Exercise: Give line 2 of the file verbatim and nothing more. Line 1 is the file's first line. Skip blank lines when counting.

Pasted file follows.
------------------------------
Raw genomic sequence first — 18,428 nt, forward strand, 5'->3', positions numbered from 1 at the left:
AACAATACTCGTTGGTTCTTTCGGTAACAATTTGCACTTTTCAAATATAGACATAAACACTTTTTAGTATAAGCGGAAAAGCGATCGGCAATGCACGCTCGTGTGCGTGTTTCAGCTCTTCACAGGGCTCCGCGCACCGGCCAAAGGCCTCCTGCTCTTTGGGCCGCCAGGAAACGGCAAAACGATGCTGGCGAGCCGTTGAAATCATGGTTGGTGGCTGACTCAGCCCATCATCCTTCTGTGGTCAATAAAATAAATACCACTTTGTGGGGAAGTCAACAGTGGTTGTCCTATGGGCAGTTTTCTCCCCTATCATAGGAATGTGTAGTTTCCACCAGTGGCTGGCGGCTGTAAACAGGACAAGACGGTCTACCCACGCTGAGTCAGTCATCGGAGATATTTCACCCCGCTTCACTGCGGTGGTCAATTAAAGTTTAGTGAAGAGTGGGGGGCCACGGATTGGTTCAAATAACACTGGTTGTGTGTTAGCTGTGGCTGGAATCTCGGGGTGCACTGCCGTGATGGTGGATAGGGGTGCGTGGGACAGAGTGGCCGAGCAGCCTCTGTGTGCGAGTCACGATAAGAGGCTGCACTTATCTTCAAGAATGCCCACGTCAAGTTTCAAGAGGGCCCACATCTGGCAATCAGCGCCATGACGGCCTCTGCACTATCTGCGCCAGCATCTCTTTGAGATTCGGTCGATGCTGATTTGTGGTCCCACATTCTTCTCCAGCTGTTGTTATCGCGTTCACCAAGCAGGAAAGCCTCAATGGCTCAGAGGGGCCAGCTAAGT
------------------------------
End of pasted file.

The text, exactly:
AACAATACTCGTTGGTTCTTTCGGTAACAATTTGCACTTTTCAAATATAGACATAAACACTTTTTAGTATAAGCGGAAAAGCGATCGGCAATGCACGCTCGTGTGCGTGTTTCAGCTCTTCACAGGGCTCCGCGCACCGGCCAAAGGCCTCCTGCTCTTTGGGCCGCCAGGAAACGGCAAAACGATGCTGGCGAGCCGTTGAAATCATGGTTGGTGGCTGACTCAGCCCATCATCCTTCTGTGGTCAATAAAATAAATACCACTTTGTGGGGAAGTCAACAGTGGTTGTCCTATGGGCAGTTTTCTCCCCTATCATAGGAATGTGTAGTTTCCACCAGTGGCTGGCGGCTGTAAACAGGACAAGACGGTCTACCCACGCTGAGTCAGTCATCGGAGATATTTCACCCCGCTTCACTGCGGTGGTCAATTAAAGTTTAGTGAAGAGTGGGGGGCCACGGATTGGTTCAAATAACACTGGTTGTGTGTTAGCTGTGGCTGGAATCTCGGGGTGCACTGCCGTGATGGTGGATAGGGGTGCGTGGGACAGAGTGGCCGAGCAGCCTCTGTGTGCGAGTCACGATAAGAGGCTGCACTTATCTTCAAGAATGCCCACGTCAAGTTTCAAGAGGGCCCACATCTGGCAATCAGCGCCATGACGGCCTCTGCACTATCTGCGCCAGCATCTCTTTGAGATTCGGTCGATGCTGATTTGTGGTCCCACATTCTTCTCCAGCTGTTGTTATCGCGTTCACCAAGCAGGAAAGCCTCAATGGCTCAGAGGGGCCAGCTAAGT